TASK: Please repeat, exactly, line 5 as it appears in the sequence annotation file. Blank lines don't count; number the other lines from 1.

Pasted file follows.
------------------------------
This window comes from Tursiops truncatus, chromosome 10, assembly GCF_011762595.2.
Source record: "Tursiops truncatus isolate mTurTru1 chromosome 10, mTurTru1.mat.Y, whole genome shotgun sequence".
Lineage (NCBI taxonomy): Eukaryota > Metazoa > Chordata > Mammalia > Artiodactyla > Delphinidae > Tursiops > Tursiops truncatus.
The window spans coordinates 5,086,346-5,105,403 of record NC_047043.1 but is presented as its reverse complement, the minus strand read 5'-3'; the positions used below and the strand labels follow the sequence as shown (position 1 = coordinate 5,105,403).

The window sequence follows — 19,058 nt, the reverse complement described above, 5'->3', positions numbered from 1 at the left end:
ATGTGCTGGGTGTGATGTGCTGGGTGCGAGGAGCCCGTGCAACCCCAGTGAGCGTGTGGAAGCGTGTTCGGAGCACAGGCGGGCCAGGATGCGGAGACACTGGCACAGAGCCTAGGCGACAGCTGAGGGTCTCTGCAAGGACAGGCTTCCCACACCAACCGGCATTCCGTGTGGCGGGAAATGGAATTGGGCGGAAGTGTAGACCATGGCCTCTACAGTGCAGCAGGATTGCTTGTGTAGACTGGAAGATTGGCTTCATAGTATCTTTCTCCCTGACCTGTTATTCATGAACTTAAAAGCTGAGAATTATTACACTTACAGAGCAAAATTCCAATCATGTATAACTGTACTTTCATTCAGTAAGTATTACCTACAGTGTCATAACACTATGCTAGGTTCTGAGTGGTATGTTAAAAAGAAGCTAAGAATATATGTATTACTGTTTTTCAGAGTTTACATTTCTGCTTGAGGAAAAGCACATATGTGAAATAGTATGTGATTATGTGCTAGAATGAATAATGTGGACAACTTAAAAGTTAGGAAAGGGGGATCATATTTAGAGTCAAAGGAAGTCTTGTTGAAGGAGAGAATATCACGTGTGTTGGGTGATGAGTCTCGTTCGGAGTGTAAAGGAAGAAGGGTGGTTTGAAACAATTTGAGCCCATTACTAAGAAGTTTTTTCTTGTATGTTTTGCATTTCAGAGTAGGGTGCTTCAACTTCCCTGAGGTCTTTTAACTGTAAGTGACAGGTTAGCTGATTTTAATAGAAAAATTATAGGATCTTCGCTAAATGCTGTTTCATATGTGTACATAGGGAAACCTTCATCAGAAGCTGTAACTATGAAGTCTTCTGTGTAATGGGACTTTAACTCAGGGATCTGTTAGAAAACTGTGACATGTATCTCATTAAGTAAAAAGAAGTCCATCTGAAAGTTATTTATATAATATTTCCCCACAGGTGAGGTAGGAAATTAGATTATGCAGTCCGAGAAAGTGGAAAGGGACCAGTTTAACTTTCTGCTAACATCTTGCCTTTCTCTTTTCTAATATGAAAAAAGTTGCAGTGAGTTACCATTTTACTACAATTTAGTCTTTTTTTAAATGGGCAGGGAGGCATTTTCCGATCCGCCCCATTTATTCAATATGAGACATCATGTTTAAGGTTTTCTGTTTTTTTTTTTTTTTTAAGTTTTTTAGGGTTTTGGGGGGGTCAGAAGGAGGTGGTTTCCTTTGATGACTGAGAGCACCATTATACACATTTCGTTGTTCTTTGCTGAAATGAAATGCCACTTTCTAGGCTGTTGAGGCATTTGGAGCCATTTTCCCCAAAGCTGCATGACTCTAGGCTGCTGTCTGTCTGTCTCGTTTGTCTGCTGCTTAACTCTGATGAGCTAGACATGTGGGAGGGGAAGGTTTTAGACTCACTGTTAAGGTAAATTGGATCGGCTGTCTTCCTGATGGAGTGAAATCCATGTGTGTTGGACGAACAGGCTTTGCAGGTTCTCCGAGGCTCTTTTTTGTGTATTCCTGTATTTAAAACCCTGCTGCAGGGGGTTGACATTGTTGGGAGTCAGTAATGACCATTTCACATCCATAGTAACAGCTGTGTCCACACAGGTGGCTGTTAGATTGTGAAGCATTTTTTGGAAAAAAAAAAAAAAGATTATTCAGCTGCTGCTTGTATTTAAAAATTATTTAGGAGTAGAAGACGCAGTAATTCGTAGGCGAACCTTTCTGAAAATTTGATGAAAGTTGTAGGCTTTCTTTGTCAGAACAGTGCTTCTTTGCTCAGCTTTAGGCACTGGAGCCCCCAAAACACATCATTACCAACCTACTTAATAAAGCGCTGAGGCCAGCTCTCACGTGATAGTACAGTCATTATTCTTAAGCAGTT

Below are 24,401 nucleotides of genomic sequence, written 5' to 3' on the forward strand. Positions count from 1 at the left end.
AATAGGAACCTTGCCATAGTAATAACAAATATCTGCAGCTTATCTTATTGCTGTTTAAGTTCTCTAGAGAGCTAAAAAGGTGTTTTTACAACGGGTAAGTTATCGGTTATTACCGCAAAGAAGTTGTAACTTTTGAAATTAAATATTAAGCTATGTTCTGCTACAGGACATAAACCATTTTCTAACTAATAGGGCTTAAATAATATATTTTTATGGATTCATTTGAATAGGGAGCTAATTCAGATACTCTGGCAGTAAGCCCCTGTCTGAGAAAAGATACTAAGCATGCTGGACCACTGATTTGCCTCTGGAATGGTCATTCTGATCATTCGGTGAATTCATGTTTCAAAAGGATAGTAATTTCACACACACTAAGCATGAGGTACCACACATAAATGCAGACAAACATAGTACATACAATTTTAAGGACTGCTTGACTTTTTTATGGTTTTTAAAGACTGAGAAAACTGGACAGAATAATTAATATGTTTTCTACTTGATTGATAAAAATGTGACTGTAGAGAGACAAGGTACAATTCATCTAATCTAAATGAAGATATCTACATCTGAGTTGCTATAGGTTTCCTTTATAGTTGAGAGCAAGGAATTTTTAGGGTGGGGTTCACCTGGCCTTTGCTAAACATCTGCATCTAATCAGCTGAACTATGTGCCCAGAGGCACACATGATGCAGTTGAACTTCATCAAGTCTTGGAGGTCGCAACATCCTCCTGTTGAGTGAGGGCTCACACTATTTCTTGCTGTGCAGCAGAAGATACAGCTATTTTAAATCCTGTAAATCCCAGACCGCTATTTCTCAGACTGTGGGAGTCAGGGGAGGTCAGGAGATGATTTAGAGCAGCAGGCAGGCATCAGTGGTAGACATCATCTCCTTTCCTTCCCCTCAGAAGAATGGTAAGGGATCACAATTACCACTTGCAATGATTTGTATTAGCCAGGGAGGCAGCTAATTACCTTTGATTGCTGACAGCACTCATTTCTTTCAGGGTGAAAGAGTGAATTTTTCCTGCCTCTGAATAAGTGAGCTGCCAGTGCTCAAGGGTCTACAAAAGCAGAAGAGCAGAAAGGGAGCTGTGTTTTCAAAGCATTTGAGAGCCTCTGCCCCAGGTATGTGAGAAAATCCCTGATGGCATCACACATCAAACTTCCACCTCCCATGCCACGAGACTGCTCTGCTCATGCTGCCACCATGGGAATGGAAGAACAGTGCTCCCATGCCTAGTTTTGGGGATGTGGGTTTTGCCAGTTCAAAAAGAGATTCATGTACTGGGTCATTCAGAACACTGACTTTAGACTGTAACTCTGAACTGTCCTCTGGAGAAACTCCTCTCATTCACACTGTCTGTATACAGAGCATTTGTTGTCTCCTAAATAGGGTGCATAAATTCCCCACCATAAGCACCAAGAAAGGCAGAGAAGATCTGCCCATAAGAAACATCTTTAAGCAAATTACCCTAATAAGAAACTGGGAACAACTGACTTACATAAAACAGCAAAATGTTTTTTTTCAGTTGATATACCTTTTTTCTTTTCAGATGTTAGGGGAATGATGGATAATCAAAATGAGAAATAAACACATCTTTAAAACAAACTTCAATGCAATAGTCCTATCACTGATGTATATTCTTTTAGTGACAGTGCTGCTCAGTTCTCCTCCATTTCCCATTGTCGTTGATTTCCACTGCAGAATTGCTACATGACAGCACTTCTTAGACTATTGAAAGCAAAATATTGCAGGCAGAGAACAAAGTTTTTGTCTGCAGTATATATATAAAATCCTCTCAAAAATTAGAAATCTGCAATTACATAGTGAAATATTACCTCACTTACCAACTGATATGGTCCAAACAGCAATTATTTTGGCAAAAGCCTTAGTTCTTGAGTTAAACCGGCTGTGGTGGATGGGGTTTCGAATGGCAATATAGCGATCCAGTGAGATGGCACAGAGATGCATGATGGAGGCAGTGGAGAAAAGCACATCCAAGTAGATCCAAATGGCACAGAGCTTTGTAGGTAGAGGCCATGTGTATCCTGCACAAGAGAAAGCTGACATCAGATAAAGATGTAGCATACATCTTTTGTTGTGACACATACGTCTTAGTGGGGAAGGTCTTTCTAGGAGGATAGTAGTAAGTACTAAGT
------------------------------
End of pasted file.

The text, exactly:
The window sequence follows — 19,058 nt, the reverse complement described above, 5'->3', positions numbered from 1 at the left end: